Indonesian military apologies fail to mask the harassment, gagging of Papuan leaders

How Al Jazeera reported the global reaction to the viral video of Indonesian military torture
How Al Jazeera reported the global reaction to the viral video of Indonesian military torture of a Papuan man and the arrest of 13 soldiers this week. Image: Al Jazeera screenshot APR

COMMENTARY: By Ronny Kareni

Since the atrocious footage of the suffering of an indigenous Papuan man reverberates in the heart of Puncak by the brute force of Indonesia’s army in early February, shocking tactics deployed by those in power to silence critics has been unfolding.

Nowhere is this more evident than in the plight of the leaders of the United Liberation Movement for West Papua (ULMWP), Markus Haluk and Menase Tabuni. Their unwavering resolve in condemning the situation has faced targeted harassment and discrimination.

The leaders of the ULMWP have become targets of a state campaign aimed at silencing them.

Menase Tabuni, serving as the executive council president of the ULMWP, along with Markus Haluk, the executive secretary, have recently taken on the responsibility of leading political discourse directly from within West Papua.

This decision follows the ULMWP’s second high-level summit in Port Vila in August 2023, where the movement reaffirmed its commitment to advocating for the rights and freedoms of the people of West Papua.

On March 23, the ULMWP leadership released a media statement in which Tabuni condemned the abhorrent racist slurs and torture depicted in the video of a fellow Papuan at the hands of Indonesia’s security forces.

Tabuni called for an immediate international investigation to be conducted by the UN Commissioner of the Human Rights Office.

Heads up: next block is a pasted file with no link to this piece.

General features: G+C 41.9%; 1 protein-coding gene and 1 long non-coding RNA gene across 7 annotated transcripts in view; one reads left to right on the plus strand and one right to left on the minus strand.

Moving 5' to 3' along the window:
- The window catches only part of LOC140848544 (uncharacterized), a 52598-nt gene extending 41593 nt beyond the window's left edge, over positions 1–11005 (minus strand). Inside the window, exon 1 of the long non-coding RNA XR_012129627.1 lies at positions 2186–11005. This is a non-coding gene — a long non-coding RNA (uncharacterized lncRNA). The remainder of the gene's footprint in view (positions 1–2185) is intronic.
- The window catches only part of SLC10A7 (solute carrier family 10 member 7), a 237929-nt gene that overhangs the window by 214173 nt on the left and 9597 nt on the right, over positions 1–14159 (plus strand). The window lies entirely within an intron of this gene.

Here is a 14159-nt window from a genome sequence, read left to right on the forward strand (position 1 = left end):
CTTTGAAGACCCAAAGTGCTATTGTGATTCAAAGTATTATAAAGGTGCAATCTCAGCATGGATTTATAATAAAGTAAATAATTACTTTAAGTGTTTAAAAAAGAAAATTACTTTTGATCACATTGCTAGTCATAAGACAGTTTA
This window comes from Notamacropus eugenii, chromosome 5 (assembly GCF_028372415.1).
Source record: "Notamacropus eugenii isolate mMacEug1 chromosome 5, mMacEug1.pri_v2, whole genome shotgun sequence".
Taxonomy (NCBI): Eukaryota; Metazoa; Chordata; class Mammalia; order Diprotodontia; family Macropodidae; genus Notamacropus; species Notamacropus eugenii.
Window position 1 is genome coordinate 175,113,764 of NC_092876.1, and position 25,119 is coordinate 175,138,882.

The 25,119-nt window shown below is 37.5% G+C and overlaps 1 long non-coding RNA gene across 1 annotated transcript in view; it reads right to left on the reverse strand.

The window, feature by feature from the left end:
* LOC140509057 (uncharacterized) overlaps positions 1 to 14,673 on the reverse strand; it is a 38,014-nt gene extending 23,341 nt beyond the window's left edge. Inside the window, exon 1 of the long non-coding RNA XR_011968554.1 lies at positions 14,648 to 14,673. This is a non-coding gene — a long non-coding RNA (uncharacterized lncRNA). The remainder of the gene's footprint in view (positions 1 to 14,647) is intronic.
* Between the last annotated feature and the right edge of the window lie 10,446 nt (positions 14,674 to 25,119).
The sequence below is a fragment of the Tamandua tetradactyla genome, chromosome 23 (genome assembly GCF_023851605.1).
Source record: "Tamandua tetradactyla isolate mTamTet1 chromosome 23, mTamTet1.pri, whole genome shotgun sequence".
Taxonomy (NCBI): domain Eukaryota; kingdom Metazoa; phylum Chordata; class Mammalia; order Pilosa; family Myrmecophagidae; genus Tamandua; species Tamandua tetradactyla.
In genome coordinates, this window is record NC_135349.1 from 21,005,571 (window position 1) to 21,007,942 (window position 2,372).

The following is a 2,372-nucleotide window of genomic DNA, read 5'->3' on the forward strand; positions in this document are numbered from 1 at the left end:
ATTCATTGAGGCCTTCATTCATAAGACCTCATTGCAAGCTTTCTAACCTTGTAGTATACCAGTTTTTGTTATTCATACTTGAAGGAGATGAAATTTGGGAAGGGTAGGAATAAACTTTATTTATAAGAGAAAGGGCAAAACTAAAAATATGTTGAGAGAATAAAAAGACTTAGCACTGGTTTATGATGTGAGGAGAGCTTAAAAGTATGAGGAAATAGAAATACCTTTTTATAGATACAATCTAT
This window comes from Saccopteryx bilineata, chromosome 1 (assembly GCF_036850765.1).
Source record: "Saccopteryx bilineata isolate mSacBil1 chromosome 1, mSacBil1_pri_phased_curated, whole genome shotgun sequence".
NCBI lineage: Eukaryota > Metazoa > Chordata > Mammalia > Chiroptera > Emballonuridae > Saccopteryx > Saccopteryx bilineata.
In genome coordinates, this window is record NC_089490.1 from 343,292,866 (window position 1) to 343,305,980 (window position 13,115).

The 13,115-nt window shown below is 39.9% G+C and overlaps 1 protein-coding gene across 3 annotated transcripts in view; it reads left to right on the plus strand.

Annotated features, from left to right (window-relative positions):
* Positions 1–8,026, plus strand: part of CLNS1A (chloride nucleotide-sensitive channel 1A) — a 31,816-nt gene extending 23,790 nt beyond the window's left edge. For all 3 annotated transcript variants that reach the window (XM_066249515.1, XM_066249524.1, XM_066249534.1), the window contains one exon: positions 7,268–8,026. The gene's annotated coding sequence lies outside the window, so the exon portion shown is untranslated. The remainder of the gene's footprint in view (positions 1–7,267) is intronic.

Harassment not protection
However, the response from Indonesian authorities was not one of protection, but rather a chilling escalation of harassment facilitated by the Criminal Code and Information and Electronic Transactions Law, known as UU ITE.

Since UU ITE took effect in November 2016, it has been viewed as the state’s weapon against critics, as shown during the widespread anti-racism protests across West Papua in mid-August of 2019.

Harassment and intimidation . . . ULMWP leaders
Harassment and intimidation . . . ULMWP leaders (from left) Menase Tabuni (executive council president), Markus Haluk (executive council secretary), Apolos Sroyer (judicial council chairperson), and Willem Rumase (legislative council chairperson). Image: ULMWP

The website SemuaBisaKena, dedicated to documenting UU ITE cases, recorded 768 cases in West Papua between 2016 and 2020.

The limited information on laws to protect individuals exercising their freedom of speech, including human rights defenders, political activist leaders, journalists, and civil society representatives, makes the situation worse.

For example, Victor Mambor, a senior journalist and founder of the Jubi news media group, in spite of being praised as a humanitarian and rights activist by the UN Human Rights Council in September 2021, continues to face frequent acts of violence and intimidation for his truth-telling defiance.

Threats and hate speech on his social media accounts are frequent. His Twitter account was hacked and deleted in 2022 after he posted a video showing Indonesian security forces abusing a disabled civilian.

Systematic intimidation
The systematic nature of this intimidation in West Papua cannot be understated.

It is a well-coordinated effort designed to suffocate dissent and silence the voice of resistance.

The barrage of messages and missed calls to both Tabuni and Haluk creates a psychological warfare waged with callous indifference, leaving scars that run deep. It creates an atmosphere of perpetual unease, leaving wondering when the next onslaught will happen.